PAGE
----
Scarcely has Hawtrey (in films since the ’20s — he flits through Hitchcock’s SABOTAGE with a single line) blown a thin hole in the screen, when an unmistakably voice pipes up from O.S. and we are introduced to Kenneth Williams, reclining on his bunk, book in hand, still in civvies and greeting the sergeant with a supercilious air of polite condescension… Williams, of course, gays the whole thing up even further, if that were possible.

Hartnell, left, and Williams, right.

Williams, who did more CARRY ONs than anyone else (hating it the whole time, according to his diaries), is on relatively restrained form here. For one thing, he’s playing a character, rather than a heightened version of himself, although he surely identified with Private Bailey’s valuing of individuality and education over team spirit and mindless drudgery. Williams doesn’t do the trick with his nostrils, which could conceivably swallow the world if he wanted them to, and he keeps his nasal voice in a lower register, shunning the catchphrase “Stop messing about!” which he used on the radio and would soon deploy in the movies. And he doesn’t do the class shift, where his voice suddenly descends the social register like a perfumed slinky from duke to guttersnipe. All that will come later. What’s fascinating is how hypnotic he is when he does little, or at any rate less.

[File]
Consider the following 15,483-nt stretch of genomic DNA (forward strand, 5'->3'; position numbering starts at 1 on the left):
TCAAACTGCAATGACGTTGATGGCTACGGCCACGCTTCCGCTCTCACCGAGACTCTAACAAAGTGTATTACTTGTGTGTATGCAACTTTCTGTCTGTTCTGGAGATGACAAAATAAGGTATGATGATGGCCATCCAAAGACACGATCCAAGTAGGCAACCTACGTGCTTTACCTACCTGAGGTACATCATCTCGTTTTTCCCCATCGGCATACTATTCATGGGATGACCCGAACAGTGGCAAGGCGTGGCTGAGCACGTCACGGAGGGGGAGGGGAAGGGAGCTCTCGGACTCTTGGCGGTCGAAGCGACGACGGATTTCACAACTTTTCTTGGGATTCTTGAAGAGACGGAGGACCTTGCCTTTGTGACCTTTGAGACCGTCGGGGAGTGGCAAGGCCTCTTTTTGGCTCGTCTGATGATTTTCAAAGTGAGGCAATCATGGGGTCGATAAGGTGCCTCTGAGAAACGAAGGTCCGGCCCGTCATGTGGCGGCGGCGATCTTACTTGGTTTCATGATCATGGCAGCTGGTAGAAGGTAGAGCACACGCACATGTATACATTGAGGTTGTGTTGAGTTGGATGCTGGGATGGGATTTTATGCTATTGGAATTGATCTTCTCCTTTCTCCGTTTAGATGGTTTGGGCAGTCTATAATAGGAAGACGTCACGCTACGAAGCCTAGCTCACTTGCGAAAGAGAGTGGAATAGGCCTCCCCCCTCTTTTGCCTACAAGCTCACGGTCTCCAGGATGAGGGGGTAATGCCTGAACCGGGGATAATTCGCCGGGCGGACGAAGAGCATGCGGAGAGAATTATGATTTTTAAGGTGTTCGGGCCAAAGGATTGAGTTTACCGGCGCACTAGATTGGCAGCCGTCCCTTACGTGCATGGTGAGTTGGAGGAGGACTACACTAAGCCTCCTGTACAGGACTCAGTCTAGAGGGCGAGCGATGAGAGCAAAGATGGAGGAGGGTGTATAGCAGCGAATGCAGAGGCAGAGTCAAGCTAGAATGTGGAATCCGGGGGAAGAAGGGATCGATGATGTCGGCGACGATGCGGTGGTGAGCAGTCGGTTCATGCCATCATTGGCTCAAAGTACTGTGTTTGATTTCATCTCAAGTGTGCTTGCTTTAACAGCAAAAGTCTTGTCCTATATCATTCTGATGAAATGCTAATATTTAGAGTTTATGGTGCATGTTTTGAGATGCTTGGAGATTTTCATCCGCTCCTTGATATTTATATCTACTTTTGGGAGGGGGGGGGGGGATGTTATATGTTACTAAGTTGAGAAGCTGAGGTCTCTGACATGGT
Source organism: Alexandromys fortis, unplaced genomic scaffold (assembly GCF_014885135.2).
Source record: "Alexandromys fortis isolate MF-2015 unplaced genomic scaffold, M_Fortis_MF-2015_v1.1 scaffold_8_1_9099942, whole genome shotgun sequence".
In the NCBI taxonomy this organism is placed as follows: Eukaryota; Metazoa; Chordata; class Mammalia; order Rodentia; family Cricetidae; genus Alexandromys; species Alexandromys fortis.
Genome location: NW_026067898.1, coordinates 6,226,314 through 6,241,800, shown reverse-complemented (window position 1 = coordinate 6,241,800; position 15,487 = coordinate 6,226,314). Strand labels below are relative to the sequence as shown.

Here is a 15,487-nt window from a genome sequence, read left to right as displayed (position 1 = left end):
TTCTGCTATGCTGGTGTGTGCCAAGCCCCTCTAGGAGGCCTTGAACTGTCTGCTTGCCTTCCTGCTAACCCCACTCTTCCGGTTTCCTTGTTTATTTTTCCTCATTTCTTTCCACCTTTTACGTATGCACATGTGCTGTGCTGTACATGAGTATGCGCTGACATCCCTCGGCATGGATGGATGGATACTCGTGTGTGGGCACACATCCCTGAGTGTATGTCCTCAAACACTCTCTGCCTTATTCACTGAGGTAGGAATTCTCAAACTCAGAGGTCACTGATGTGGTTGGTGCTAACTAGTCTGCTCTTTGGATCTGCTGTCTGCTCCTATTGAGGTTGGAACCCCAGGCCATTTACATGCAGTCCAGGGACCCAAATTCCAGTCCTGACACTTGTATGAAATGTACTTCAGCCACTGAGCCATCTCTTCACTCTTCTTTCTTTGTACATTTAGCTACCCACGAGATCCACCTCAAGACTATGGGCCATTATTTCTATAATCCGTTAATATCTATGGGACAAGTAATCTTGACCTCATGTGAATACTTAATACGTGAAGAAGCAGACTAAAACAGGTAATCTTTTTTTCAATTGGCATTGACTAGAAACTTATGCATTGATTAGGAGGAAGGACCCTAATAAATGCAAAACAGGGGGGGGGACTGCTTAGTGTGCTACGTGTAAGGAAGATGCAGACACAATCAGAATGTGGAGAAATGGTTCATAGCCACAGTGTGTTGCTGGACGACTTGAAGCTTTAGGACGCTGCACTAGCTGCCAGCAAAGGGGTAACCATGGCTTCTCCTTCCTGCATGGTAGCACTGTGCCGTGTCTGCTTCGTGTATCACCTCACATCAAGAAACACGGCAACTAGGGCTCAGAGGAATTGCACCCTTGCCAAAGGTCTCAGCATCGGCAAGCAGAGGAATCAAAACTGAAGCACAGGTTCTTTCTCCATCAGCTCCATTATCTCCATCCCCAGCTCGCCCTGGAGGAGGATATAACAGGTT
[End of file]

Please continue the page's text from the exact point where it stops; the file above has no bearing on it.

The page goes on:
Everybody is young, except Hartnell, and Eric Barker (who also did the ST TRINIANS series). Director Thomas (uncle of Jeremy Thomas, producer for Bertolucci and Cronenberg) actually rouses himself to attempt some camerawork, several times — a fast track along the counter where army kit is being dispensed looks to have been inspired by ALL QUIET ON THE WESTERN FRONT. And “inspired” isn’t a word one would use to describe the visual approach of the CARRY ONs, usually.

The film itself is a team-building piece with minimal propaganda content but still somewhat conservative, as are all the CARRY ON scripts (the team battle hippies in CARRY ON CAMPING). But the performers are already starting to take the films into a different terrain, where obviously camp men compete over gigantic women, and anytime a lumpy male puts on women’s clothing (on the slenderest plot pretext), all the other blokes immediately find him irresistible. Shoddy filmmaking and cheap end-of-the-pier jokes performed with staggering gusto by a troupe of slowly disintegrating grotesque comedy wizards.

Can’t think why the Criterion Collection hasn’t gotten around to THIS classic —

Carry On Cleo [DVD] [1965]

Half as long and forty times funnier than the Mankiewicz version.